When I make party desserts at home I do take advantage of make ahead stuff, whenever I can figure out how to do that. And I like to make things that take time and care and look beautiful. Onsite, while getting the appetizers out, finishing the dinner, plating, making sure it's getting cleared, and all that stuff, it's hard to make the world stop spinning long enough to pay dessert its proper due.

That said, you all have given me some really good ideas. Crepes have a lot of potential, although I need to get faster at making them. I love to do mousse-type desserts, but there's often not enough fridge space to get them portioned and chilled. Is there such a thing as a mousse that doesn't need to be chilled? I did a shortcake bar for a buffet once that was a huge hit, with chocolate shortcakes, berries, creme chantilly, and warm chocolate sauce, and for a party like the upcoming one I might be able to do something like that, only plated.

I do bring all the ingredients, and whatever equipment I need, so I'm limited only by their oven and fridge space - oh yeah, counter space can be a big problem too, especially when setting out 40 parfait cups to assemble, like I did the other night, with guacamole and salsa prep going on on either side of me.

Simdelish, could I please just come over for dessert at your house myself and forget all about this client?

Wendy - please don't laugh at me! The baking books (probably none could be called a pastry book) that I have are: Gand's Butter Sugar Flour Eggs, Luccheti's Passion for Desserts, Ortiz' Village Baker's Wife, the King Arthur Flour Baking Book, Malgieri's How to Bake, and Kimball's Dessert Bible. Should I be getting other books for the kind of baking I need to do?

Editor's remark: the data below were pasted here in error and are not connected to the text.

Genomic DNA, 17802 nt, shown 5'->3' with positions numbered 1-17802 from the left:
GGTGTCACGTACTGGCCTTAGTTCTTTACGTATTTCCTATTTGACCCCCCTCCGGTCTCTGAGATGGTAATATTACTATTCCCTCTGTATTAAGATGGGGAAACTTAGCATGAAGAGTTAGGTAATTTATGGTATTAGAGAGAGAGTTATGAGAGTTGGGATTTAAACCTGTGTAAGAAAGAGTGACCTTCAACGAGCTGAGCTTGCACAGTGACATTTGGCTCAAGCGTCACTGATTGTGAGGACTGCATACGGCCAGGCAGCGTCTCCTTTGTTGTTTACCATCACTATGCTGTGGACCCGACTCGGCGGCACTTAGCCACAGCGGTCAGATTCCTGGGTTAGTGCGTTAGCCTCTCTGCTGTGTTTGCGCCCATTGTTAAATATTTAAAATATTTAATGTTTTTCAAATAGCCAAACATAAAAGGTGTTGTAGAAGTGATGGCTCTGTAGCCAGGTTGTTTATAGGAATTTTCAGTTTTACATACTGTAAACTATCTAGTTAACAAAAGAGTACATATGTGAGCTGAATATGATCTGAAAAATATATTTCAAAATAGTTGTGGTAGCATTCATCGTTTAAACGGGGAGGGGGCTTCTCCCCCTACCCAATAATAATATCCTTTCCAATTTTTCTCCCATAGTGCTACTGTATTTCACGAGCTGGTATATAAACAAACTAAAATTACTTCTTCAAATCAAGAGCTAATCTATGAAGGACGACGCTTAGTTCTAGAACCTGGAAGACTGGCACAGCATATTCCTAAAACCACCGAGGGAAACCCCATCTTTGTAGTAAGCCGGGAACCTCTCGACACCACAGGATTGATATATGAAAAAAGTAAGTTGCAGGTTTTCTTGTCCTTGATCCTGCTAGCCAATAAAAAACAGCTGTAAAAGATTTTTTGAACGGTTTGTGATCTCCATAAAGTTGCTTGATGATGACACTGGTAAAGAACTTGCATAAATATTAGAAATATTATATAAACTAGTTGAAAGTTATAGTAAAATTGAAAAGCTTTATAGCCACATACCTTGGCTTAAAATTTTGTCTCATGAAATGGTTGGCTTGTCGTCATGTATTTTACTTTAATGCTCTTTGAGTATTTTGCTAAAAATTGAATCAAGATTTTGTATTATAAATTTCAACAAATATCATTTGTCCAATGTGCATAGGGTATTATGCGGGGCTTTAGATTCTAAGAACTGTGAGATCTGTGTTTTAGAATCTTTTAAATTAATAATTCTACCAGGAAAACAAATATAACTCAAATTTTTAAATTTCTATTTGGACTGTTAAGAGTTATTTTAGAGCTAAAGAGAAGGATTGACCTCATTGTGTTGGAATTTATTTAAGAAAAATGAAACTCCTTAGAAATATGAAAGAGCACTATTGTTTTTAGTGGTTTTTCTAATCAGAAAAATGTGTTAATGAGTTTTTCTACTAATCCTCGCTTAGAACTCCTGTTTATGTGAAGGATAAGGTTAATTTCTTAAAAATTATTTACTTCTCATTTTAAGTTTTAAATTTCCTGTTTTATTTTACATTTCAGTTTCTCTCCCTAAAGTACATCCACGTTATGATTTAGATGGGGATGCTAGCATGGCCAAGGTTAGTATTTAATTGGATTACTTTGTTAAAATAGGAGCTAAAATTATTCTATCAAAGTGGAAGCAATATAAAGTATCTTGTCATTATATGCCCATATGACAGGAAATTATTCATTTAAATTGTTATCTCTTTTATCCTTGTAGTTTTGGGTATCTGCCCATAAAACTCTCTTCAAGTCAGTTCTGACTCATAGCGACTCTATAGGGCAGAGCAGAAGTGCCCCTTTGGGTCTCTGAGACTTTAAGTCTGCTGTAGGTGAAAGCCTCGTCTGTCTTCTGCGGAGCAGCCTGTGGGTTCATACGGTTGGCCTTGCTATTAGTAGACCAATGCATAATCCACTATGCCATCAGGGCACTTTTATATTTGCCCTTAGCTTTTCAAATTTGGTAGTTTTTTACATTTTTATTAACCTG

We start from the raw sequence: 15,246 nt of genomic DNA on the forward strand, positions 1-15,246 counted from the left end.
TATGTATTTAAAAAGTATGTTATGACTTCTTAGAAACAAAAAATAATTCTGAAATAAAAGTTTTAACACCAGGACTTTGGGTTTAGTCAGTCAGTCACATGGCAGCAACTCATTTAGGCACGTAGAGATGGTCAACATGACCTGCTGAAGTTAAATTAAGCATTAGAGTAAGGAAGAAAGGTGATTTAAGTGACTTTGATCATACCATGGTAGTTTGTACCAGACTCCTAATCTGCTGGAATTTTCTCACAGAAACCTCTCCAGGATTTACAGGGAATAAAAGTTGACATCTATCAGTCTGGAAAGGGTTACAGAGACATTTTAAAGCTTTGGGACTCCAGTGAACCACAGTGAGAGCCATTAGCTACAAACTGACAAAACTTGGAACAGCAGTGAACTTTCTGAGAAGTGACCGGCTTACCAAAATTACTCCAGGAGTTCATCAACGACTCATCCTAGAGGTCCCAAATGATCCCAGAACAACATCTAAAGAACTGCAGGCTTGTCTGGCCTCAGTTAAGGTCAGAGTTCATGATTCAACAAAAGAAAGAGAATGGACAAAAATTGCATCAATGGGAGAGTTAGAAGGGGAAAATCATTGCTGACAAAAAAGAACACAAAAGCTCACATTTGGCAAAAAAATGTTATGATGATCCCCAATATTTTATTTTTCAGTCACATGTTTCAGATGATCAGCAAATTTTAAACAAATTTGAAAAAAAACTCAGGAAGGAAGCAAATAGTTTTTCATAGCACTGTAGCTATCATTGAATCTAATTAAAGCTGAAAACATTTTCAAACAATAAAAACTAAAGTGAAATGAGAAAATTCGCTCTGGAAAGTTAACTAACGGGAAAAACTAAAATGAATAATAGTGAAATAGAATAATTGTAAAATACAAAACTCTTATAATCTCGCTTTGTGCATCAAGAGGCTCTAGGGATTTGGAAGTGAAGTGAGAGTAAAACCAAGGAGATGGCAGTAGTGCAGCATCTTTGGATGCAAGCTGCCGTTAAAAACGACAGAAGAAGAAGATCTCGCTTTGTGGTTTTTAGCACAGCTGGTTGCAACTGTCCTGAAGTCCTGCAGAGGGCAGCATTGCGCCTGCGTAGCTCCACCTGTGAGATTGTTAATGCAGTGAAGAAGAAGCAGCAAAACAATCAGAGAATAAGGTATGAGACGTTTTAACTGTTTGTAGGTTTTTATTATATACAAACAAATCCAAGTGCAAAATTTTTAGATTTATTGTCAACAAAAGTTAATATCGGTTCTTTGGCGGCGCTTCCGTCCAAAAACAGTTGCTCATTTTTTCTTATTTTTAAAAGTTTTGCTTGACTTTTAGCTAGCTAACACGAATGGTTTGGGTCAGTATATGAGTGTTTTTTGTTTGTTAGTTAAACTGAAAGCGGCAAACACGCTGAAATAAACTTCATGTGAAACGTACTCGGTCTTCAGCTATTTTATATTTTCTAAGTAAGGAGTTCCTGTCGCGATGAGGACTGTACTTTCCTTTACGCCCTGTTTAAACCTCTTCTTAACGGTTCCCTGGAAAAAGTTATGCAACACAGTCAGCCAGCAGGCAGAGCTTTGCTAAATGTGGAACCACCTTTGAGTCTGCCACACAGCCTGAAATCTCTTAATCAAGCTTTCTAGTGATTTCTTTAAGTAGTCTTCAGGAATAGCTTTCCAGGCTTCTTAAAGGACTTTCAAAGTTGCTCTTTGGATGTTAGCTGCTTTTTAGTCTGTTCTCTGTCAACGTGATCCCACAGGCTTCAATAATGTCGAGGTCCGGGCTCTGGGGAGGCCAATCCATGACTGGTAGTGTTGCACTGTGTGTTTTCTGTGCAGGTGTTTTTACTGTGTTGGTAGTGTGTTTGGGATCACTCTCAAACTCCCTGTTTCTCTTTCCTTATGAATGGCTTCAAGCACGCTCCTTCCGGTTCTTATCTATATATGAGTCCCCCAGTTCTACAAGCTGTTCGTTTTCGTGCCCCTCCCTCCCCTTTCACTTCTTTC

I'm sure that by now I've convinced you all that anyone has to be crazy to do personal cheffing, but it's really quite a fun gig. I totally appreciate all of your help and advice, and welcome any additional thoughts you might have.

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First, let me agree that it's a challenge to work in the client's kitchen.

To cook a dinner for 25-30 people is more than the duties of a personal chef, it's actual catering, which they're getting out of you rather than paying a caterer.

Now, I'm not saying that personal chefs shouldn't do any catering for the client.

But if you do have to, I'm assuming you're being paid an amount on top of your weekly fee, which is in turn assuming you are working the agreed upon number of hours per week, and aren't making up hours already paid for by doing the party.

The "not being able to prepare the day before" is ridiculous. You should be able to prepare the dish the previous day, with additional hours if necessary.

Anyway, the list so far sounds good. I'll just add panna cotta.


Herb aka "herbacidal"

Tom is not my friend.

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When you do items like mousse or creme' brulee (make a stove top version) chill them in one container, then portion last minute so you don't need much refridgeration room.

Also buy your supplies wisely. If you use hotel pans and or tupperware thats flat and shallow that will do two things for you. 1. Allow you to stack on top of them in the cooler. 2. Chill the item quicker.